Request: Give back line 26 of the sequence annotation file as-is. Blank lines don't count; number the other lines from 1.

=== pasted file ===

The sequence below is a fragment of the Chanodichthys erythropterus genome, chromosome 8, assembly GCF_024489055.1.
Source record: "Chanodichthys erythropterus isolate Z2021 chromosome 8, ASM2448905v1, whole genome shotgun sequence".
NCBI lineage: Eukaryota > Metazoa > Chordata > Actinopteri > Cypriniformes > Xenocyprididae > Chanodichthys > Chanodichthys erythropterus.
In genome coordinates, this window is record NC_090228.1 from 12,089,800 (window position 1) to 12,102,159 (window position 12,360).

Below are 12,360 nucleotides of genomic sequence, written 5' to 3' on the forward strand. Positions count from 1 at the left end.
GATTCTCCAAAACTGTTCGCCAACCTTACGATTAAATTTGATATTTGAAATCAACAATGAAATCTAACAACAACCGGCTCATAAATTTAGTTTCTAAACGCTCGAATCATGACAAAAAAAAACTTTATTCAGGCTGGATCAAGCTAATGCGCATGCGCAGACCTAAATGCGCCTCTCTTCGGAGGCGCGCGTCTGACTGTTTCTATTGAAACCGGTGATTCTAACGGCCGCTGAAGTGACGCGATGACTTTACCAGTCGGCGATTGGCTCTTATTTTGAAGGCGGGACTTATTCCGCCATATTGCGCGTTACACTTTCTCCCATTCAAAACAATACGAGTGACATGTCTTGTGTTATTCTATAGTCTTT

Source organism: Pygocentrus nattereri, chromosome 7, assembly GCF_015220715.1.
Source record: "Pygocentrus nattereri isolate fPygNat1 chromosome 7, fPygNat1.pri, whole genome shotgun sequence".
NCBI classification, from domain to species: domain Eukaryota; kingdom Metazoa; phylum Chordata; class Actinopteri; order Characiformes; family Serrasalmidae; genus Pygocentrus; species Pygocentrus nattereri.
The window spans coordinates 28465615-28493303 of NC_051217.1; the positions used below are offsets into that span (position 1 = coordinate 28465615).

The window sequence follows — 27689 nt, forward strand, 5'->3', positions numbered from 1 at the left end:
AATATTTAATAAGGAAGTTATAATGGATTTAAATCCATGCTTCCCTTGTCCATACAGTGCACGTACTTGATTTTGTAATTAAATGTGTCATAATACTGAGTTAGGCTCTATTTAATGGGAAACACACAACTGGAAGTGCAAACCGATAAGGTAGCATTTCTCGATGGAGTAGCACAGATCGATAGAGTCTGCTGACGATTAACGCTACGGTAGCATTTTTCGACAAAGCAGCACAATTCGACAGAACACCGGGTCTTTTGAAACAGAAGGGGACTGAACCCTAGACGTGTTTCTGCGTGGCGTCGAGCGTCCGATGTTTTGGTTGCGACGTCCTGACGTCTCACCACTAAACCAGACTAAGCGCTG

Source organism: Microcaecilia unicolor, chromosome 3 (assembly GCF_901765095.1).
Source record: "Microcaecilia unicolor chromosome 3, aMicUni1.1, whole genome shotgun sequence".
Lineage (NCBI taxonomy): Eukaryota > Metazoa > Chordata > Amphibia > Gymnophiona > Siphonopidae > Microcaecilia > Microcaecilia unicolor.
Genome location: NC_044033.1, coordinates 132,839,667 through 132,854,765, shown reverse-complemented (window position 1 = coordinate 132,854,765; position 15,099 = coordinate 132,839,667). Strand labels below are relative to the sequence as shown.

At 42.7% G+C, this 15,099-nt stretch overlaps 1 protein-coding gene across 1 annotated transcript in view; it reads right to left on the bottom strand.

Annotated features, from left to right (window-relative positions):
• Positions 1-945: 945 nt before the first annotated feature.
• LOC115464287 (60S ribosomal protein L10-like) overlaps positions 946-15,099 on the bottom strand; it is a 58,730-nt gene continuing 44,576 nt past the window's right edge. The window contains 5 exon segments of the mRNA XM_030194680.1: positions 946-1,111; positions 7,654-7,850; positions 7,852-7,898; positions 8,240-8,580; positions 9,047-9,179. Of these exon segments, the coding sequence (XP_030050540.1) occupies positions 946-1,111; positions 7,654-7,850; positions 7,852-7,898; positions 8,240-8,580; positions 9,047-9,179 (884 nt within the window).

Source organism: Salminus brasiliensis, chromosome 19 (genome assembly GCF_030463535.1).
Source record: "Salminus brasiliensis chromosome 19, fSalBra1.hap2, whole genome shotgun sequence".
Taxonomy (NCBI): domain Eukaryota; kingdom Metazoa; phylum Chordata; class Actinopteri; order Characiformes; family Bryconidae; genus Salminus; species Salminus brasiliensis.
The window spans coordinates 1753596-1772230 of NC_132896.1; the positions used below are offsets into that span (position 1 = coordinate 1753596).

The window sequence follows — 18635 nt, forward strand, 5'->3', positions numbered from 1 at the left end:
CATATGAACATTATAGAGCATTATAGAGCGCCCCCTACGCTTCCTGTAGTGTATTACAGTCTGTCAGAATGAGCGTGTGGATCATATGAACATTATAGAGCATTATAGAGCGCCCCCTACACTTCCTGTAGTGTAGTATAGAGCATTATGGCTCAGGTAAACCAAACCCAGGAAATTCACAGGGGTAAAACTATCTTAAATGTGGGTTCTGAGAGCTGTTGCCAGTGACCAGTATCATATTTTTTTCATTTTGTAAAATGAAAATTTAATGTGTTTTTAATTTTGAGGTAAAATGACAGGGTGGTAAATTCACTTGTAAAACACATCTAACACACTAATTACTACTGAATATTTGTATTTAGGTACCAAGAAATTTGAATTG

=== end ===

CATATGAACATTATAGAGCATTATAGAGCGCCCCCTACGCTTCCTGTAGTGTATTACAGTCTGTCAGAATGAGCGTGTGGATCATATGAACATTATAGAGCATTATAGAGCGCCCCCTACACTTCCTGTAGTGTAGTATAGAGCATTATGGCTCAGGTAAACCAAACCCAGGAAATTCACAGGGGTAAAACTATCTTAAATGTGGGTTCTGAGAGCTGTTGCCAGTGACCAGTATCATATTTTTTTCATTTTGTAAAATGAAAATTTAATGTGTTTTTAATTTTGAGGTAAAATGACAGGGTGGTAAATTCACTTGTAAAACACATCTAACACACTAATTACTACTGAATATTTGTATTTAGGTACCAAGAAATTTGAATTG